MANITOULIN – This year’s local food gatherings, hosted by Local Food Manitoulin and the Noojmowin Teg Health Centre Child Poverty Task Force, drew an impressive number of food lovers and people looking to learn new kitchen skills and recipes alike from some of Manitoulin Island’s most prominent food producers at events on March 3 and 4.
“This is our third year of running these events. Last year we did cook some food, but the main focus was presentation; the cooking demo style was very popular last year so we wanted to focus on that this year. We have so much access to local experts doing different things,” said Kristin Bickell, project manager of Local Food Manitoulin.
Local food gatherings are events at which people can socialize, learn about the traditional foods in the area, meet Island producers of edible goods and connect with food in personal ways. There are often cooking demonstrations with take-home recipes to share. More than 150 people took part in this year’s two days of events.
“These are mostly about getting together, networking, visiting and eating. There’s so many people making connections, learning new techniques and connecting with each other,” said Ms. Bickell.
This year’s event spanned two days, an evening affair in Whitefish River First Nation on March 3 and another central gathering the following morning in Mindemoya.
“We’re really excited to welcome Joe Pitawanakwat from last night and Hiawatha Osawamick, and especially Arlene (Jung-Meekis) from Sioux Lookout; she drove 21 hours to be here,” said Ms. Bickell.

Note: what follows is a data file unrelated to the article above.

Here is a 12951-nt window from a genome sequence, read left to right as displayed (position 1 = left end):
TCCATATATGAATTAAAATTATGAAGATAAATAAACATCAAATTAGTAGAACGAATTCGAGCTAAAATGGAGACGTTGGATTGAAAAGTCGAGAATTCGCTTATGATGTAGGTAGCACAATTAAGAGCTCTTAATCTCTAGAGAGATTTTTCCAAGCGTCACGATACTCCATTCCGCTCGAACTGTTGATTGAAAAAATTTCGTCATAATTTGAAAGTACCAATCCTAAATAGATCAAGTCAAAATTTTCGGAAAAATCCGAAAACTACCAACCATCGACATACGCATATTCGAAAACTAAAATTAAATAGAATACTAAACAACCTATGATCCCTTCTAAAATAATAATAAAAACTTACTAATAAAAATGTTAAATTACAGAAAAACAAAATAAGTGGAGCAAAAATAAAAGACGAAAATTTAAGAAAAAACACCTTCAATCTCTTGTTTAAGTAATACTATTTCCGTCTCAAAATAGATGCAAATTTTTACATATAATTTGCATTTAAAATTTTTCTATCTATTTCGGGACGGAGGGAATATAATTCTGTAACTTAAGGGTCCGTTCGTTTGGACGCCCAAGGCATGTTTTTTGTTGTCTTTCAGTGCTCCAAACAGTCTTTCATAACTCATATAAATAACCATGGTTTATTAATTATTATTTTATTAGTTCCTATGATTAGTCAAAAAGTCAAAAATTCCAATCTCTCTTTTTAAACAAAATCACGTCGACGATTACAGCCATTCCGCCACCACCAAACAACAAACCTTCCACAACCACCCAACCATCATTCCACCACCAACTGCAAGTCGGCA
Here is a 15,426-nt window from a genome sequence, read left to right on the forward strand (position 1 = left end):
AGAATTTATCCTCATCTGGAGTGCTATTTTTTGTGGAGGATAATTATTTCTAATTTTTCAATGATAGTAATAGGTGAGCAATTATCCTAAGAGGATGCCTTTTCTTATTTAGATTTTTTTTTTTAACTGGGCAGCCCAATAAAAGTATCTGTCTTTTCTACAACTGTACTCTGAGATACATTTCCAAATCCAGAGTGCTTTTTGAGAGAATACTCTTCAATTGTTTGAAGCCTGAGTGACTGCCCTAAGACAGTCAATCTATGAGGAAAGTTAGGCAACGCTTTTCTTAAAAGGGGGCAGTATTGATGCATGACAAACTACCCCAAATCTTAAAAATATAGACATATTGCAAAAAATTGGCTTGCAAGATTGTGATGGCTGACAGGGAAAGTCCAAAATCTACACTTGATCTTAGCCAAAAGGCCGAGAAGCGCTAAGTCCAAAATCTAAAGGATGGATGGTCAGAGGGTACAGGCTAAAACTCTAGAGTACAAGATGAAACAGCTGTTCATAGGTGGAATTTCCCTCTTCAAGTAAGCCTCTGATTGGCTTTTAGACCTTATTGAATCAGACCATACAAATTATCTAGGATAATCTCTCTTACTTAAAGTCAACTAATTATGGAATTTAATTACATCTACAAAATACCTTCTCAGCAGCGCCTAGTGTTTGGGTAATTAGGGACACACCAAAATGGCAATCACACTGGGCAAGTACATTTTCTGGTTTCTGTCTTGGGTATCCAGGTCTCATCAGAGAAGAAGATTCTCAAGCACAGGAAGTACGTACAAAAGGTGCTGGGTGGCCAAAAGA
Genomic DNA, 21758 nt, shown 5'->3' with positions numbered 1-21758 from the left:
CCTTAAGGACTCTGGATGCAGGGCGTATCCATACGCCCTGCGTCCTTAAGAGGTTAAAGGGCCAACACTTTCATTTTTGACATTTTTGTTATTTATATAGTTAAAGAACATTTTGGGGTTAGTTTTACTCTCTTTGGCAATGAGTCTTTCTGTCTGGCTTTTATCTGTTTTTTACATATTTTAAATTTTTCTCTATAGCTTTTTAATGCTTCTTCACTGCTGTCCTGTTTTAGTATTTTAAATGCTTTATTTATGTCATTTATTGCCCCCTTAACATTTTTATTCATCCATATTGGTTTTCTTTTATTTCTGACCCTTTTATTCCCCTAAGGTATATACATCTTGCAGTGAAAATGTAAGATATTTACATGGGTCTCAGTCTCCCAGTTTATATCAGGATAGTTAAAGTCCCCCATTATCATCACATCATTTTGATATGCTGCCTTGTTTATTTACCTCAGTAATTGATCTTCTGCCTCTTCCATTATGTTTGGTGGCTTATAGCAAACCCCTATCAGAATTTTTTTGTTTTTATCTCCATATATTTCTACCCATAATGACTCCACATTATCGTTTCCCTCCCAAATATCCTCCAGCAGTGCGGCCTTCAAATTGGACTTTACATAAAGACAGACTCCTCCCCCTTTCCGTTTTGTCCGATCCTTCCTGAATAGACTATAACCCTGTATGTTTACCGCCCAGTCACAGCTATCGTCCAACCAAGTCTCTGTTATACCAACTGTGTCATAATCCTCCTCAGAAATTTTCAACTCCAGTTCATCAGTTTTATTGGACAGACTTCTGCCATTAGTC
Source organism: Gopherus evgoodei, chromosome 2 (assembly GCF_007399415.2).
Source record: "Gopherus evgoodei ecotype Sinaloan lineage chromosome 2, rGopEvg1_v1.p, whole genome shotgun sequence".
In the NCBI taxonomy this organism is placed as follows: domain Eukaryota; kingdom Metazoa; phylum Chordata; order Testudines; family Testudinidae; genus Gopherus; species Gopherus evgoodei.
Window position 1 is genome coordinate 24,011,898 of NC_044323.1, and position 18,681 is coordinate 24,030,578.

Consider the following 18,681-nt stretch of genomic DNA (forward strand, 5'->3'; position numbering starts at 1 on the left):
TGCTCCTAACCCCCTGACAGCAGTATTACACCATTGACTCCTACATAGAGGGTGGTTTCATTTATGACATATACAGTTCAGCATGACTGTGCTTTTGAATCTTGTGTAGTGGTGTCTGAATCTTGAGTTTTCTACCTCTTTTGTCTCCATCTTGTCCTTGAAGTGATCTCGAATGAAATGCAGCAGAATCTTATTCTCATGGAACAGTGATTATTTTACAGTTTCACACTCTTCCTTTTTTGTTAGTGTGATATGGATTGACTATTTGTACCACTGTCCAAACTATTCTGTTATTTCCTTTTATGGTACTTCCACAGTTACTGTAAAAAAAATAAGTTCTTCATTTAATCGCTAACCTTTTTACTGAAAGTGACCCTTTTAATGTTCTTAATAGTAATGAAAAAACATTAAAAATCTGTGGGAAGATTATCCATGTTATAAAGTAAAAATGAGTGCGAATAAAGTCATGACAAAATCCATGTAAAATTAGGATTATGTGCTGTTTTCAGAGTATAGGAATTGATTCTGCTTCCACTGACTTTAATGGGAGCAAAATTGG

Mr. Pitawanakwat’s specialty is traditional teas and medicines using plants native to Northern Ontario, Ms. Osawamick runs the booming Hiawatha’s Catering business that is set to open a restaurant location in Sudbury and Ms. Jung-Meekis led a workshop on pressure canning.
There was a wide variety of offerings at the two events. Noojmowin Teg child nutrition co-ordinator Cody Leeson prepared venison rillettes, Connor Davis and Shane O’Donnell prepared a hearty mushroom soup on Wednesday morning, Danielle Bourgault offered samples and information about her elderberry syrup, Valerie Beaudin prepared mocktails and cedar tea, Ms. Osawamick prepared a wild rice dish and Erica Hare whipped up whitefish pie.
On the Tuesday evening, Gail Jacko led apple cider pressing and on Wednesday morning Maja Mielonen whipped up butternut squash flan, with samples for all.
Throughout the event there was also an interactive corner for all ages but designed with young ones in mind where they could make herb potions and ‘smelly art,’ while in the process learning all about fragrant flora and its uses in the kitchen.
“Our vision was to move more to hands-on, interactive demos, promoting local experts and our new website (LocalFoodManitoulin.com),” said Courtney Kurek, Indigenous foods co-ordinator at Noojmowin Teg and a co-organizer of the event.
As part of a new push this year to draw more people of all ages, Ms. Kurek reached out to her sister Rebecka Abotossaway, who works as an aboriginal support worker alongside Thomas Trudeau at Manitoulin Secondary School (MSS).
“We’ve got different students from all grades and classes and they’re all here through the Three Fires classroom,” said Ms. Abotossaway, who was helping to supervise a group of 14 MSS students at the event. “We’re hoping they can get some cultural teachings about food.”
These events have also served as a way of connecting new people to the area with each other. Ms. Kurek said she was talking with a few people who had just moved to Manitoulin and were using these events as ways to meet other Islanders. It’s especially useful in the off-season when there are no farmers’ markets and fewer outdoor gatherings, so these indoor events can serve an important social role as well.